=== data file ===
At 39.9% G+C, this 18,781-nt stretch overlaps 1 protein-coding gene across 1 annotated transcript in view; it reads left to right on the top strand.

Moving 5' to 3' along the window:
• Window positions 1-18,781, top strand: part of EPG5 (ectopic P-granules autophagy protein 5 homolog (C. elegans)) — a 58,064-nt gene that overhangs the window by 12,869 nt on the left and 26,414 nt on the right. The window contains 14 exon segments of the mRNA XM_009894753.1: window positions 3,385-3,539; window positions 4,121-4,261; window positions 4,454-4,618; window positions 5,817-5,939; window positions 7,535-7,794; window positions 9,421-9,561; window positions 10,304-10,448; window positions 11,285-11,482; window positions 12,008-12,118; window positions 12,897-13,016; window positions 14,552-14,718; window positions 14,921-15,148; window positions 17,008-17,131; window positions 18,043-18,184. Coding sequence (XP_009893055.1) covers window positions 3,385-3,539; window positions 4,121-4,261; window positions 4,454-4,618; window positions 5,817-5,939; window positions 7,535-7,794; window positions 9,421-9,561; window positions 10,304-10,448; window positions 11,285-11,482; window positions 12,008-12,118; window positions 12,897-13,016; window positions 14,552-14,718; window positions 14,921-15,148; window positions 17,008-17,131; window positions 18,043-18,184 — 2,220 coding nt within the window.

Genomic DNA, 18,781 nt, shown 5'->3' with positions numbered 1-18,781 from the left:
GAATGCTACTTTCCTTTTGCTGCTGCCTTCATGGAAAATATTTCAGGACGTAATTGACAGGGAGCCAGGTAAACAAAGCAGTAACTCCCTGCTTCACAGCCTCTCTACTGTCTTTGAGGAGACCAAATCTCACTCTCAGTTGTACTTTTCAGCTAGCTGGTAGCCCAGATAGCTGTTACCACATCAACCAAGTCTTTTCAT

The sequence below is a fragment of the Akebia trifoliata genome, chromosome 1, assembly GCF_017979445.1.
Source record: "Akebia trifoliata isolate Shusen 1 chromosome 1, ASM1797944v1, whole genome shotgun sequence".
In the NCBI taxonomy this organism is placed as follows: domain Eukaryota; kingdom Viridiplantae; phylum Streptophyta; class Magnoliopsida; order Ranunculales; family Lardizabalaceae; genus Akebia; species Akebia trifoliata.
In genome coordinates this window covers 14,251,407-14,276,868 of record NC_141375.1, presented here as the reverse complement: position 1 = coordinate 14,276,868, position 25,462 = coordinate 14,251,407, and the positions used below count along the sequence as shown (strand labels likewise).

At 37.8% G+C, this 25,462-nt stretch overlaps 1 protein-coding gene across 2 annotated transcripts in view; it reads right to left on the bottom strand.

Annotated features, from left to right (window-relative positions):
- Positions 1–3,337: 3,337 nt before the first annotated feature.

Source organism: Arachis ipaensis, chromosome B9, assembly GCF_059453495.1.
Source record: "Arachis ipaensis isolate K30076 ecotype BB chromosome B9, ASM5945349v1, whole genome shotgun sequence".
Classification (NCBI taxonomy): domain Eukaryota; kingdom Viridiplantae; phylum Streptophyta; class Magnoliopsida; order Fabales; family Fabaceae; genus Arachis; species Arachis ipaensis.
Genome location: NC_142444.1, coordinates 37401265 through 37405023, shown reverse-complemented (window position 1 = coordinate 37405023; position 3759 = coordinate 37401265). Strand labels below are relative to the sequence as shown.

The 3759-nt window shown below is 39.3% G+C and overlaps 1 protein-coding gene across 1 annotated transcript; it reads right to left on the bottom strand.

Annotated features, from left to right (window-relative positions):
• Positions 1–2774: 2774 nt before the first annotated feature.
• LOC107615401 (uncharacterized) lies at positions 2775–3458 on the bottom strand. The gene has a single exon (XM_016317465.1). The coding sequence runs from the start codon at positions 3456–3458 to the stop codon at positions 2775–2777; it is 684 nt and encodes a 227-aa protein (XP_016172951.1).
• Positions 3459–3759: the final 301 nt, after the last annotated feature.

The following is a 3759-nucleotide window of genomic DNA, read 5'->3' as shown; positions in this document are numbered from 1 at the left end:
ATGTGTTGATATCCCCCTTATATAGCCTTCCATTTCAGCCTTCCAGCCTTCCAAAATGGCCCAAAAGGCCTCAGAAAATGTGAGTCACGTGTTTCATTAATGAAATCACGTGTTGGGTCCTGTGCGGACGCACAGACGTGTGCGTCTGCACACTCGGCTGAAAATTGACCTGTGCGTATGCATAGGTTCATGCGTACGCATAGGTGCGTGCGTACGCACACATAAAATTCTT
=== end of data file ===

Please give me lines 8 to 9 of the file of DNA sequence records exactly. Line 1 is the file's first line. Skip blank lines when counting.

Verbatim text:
In the NCBI taxonomy this organism is placed as follows: domain Eukaryota; kingdom Viridiplantae; phylum Streptophyta; class Magnoliopsida; order Ranunculales; family Lardizabalaceae; genus Akebia; species Akebia trifoliata.
In genome coordinates this window covers 14,251,407-14,276,868 of record NC_141375.1, presented here as the reverse complement: position 1 = coordinate 14,276,868, position 25,462 = coordinate 14,251,407, and the positions used below count along the sequence as shown (strand labels likewise).